June 10, 2013
Cable Center Hall of Fame 2013 Honorees - Q&A With AMC Nets' Josh Sapan
AMC Networks' Josh Sapan
Another year, another group of worthy executives join the ranks of the Cable Center’s Cable Hall of Fame. It’s a prestigious group that will join 96 men and women who have been inducted into the Cable Hall of Fame since its formation in 1998. We took some time to ask them all about their experiences in the industry. The following is a Q&A with Josh Sapan, pres and CEO, AMC Networks. Hear more of what they have to say at the Cable Hall of Fame Celebration in Washington, D.C., on June 10 at the Ronald Reagan Building, and go to cablecenter.org for more info.
CableFAX: People call this the Golden Age of Television, largely because of all the high-quality content on cable. What’s your take—and would you have ever predicted early in your career that cable could achieve this kind of content parity with broadcast?
Sapan: The industry is currently experiencing enormous success due to the strength of the content available on cable. Cable’s foundation was built on the idea of providing diversity of content and niche, targeted programming for consumers, which was something pioneered by innovators like the Dolans. This high-quality programming targeted to niche audiences is now being viewed by the masses and is some of the most popular programming on television.
Technologies like VOD and TVE, in combination with linear channels, have helped give rise to dramas with cinematic qualities. With increased distribution, scripted, serialized shows have captured the imagination and attention of American viewers in greater numbers. As a result, a new bar has been set and the quality of storytelling has improved.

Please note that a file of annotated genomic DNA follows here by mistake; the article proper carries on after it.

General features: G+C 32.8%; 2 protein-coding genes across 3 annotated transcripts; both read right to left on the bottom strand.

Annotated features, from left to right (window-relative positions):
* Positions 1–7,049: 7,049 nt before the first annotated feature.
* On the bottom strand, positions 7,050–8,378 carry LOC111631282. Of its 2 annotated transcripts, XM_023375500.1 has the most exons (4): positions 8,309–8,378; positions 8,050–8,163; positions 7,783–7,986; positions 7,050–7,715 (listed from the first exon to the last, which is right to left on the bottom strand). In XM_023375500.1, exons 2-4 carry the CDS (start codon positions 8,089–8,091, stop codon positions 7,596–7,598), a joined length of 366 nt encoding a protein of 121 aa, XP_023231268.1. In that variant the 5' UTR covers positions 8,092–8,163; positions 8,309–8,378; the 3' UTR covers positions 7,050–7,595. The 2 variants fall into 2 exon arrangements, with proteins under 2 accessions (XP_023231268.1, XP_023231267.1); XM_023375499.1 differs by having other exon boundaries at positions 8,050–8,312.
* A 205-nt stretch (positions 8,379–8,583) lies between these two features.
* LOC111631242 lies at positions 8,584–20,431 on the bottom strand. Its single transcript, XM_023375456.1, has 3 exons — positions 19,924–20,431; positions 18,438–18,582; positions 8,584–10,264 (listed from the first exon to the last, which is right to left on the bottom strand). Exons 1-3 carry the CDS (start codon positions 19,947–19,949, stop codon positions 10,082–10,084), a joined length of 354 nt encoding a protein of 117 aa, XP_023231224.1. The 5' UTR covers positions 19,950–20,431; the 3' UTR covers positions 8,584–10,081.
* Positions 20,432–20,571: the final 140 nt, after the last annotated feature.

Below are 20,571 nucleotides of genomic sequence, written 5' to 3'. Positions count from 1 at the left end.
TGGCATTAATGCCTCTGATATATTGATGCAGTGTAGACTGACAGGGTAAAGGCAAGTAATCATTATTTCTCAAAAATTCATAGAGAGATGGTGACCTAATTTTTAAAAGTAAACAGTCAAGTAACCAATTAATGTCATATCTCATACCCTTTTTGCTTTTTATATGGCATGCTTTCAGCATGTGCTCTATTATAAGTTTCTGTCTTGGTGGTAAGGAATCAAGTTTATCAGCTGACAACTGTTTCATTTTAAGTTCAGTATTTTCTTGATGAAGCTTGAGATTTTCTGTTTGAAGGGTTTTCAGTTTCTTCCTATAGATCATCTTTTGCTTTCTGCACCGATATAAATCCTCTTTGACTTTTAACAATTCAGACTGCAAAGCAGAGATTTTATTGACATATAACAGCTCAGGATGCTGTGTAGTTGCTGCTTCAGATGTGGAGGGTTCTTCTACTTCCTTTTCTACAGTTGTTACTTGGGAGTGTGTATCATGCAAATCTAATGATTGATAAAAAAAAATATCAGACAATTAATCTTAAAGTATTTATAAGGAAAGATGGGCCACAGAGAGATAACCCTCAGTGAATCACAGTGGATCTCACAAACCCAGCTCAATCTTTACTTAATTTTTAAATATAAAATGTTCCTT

CableFAX: What have been some of the challenges in building AMC’s reputation for critically acclaimed programming?
Sapan: All of our networks – AMC, IFC, Sundance Channel, WE tv — were historically movie networks that each in their own time have added original programming. This transition takes added investment as well as time in terms of educating viewers and encouraging them to seek out our networks for original content.
AMC launched as a home for classic movies and began its foray into original programming in 2006 and shows like Mad Men, Breaking Bad, The Walking Dead and others have since made AMC a destination for quality original content. Similarly, IFC began as an indie film channel and today focuses on alternative comedy with shows like Portlandia; Sundance Channel was an independent film channel and is adding original scripted and unscripted series to its roster, such as the new, critically acclaimed drama Rectify. WE tv has made a name for itself through unscripted programming that showcases and celebrates women who are taking charge of their lives. Fortunately, with the aid of VOD, TVE, social media and other technologies, viewers have more opportunities to find our original content and experience each of our channels. As a result, the programming on all of our channels has become part of the conversation and has grown in popularity and acclaim.
CableFAX: When you first saw “The Walking Dead” did you have any doubts? Were you worried it was too gory for TV?
Sapan: I credit the executives at AMC who had a clear vision for The Walking Dead and recognized early on how this popular graphic novel could translate into great TV. While it is a genre piece about zombies, it resonates because it’s really about the inner lives of people.
You’re a collector of antique lightning rods. How did you get into that? Why lightning rods?
Sapan: My interest in collecting lightning rods stemmed from reading Walter Issacson’s biography of Benjamin Franklin, and also my own interest in American folk and industrial art. I’m particularly interested in how the lightning rods combine elements of folk art, design and color with early science.
How do you feel about joining the Cable Center Hall of Fame?
Sapan: I’m truly flattered to be in the company of my fellow inductees and so many of the great entrepreneurs who have built this industry and have played a central role in wiring America and giving birth to and sustaining an incredible diversity of content.